10. I am a life long Giants fan from San Jose and the Giants deserve "squat" for their rights to Santa Clara County.

    The other three 2-team markets all share a common media market (NY,LA,CHI) and share their counties 100%.

    Walter Haas, the Mother Teresa he was gave those rights away in the best in interests of baseball so the Giants could stay in the Bay Area.

    The A's could have kicked out the Giants years ago but they showed us compassion.

    The Giants "slyly" pocketed those rights because Haas was on the way out anyways and did not care.

    It is also against anti-trust law to forbid a competing business to relocate to any locale. San Jose would have an excellent case in court but Wolff refuses to get behind it. He loves Selig that much and trusts him.

    Now the situation is reversed and the Giants say its "non-negotiable"???

    The Giants only do business with 25% of Silicon Valley corporations. That leaves 75% untapped and Cisco has put their $$ behind the A's in San Jose already.

    The Giants are overstating their claim on the South Bay. They get 7,000 season ticket holders out of 34,000 from the South Bay...Why? Because it is too far to go to games consistently.

    Those fans are "hardcore" and will not all of a sudden go to A's games.

    I am a Giants fan first always but I do like the A's. This is not like the 49ers/Raiders where both fan bases hate each other.

    A lot of A's fans rooted for the Giants last year and I have seen Giants fans do the same for the A's when the teams are not playing each other.

    I live in San Jose and would buy 20 games on the 3rd base line at Cisco Field because I can go home easily afterwords. San Francisco is too far as is Oakland.

    The Giants have conquered the East Bay and the A's need to start fresh. The South Bay is too far and has been ignored by MLB despite having wealth and population.

    Moving to San Jose would allow for both teams to be revenue sharing winners. Right now the Giants subsidize the A's pretty much.

    Selig has dreaded the day upcoming with the Giants. He is going to give them a final offer before putting the T-rights to a vote amongst the owners.

    The Tampa Bay owner stated the A's situation will get resolved by "hook and crook" very soon...translation? "By any means necessary".

    That signals Selig has the votes of the other owners...Not 75% but 95%+. If the vote is not 28-1, he won't put it up...That is the way he is.

    The Giants would be wise to take the compensation MLB will provide them.

    The A's will not compensate the Giants...MLB will for this flaw in the system. The Bay Area should have been shared when the leagues combined in 1993.

    There is no where else to move them. If Oakland was viable, MLB would force Wolff to build there to avoid this T-rights issue.

    If a free ballpark lied somewhere in another city MLB would move the A's there instead of a privately financed one in San Jose.

    Selig said he would not make any decisions unless "all options were exhausted"....They have been.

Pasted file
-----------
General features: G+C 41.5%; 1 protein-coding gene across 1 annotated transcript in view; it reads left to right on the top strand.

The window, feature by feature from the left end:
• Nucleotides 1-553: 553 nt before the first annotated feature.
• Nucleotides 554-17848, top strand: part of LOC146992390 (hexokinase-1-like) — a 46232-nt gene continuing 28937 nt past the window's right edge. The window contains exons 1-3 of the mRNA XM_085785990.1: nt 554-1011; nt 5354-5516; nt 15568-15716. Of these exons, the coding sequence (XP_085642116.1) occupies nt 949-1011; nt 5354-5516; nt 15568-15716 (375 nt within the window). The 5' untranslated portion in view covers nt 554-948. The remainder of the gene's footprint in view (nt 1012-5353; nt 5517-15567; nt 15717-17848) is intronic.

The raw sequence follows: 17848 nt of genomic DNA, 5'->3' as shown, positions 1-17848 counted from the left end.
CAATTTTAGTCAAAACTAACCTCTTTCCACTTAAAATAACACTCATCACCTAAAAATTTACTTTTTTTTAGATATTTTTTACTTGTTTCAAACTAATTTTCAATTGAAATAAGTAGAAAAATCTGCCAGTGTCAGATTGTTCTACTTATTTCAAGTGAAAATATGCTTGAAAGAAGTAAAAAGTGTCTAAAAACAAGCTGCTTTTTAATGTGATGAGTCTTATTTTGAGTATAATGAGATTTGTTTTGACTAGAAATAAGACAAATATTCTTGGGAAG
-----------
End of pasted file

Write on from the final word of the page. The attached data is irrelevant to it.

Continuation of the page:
San Jose will finally get their own team...Should have happened years ago.

    The Giants have is only a matter of time.

  11. Anon,

    I agree the "rights" issue is silly. I'm more concerned about what practical impact this may have on the Giants, and less so on the A's. If, as you say, the impact on the Giants is minimal, then I have no problem with it. If it is going to substantially hurt the Giants ability to put a competitive team on the field, then it makes no sense for MLB to convert the Bay Area from 1 healthy team and 1 moribund team to 2 struggling teams. If a privately financed stadium can be built in San Jose, it can be built in Portland, OR or Sacramento too.

  12. OGC -

    I assume you saw the Baggs article on Sabean/Bochy hiring press conference. Lots of tea leaves in there to read, hope you throw something down. My gut: bigger chance of a 2nd trade than I initially thought, and they really are holding the line at 2 years for contracts.

    Also, really enjoyed the history chats on DrB. Its nice to discuss without people getting angry about past injustices, real and perceived.


  13. Thanks Shankbone for the comment. Yeah, I'll probably post something celebratory - I'm unlike you, I get a tad angry about past injustices, so I'll probably post something happy on MCC. :^) I did it there every time he got an extension.

    Unless the Giants are trading a reliever (Ramirez? Casilla even?), I don't see how we can get another starter in trade, and I can't think of where we would play the guy, unless it is a lead-off type who plays CF.

    Yes! I really enjoy the chats on DrB as well. It is just nice to chat in a collegial way, not too serious, not too flippant, without some a-hole coming in and doing that. It is like it was when MCC was starting, I went there because the old place (gosh, can't even remember the name back then, but it is now had become what MCC is now, lots of people attacking me because I have the temerity to suggest that they were wrong.

  14. Well you've been at it for a lot of years, so I can understand. Balls of brass, my man!

    I was actually thinking more along the lines of injustices to the Giants themselves, a lot of angst is wrapped up in very few actual moves. Lefty Malo has a great post up.

    Giants fans have a very hard time separating Sabean's moves from ownerships moves. That is one thing that I have really come around to from discussing things with you.

    Maybe one of these catchers, maybe a reliever, it may be a weird lateral move, but I just have a sense a trade is there. Maybe it'll be the big grab for Carlos Quentin. I like the bunker mentality though, not much good comes from chasing free agents. If Ortiz signs with Boston that will dramatically increase the chance of us getting Beltran on a lowball. Like we said before, its going to be an interesting offseason.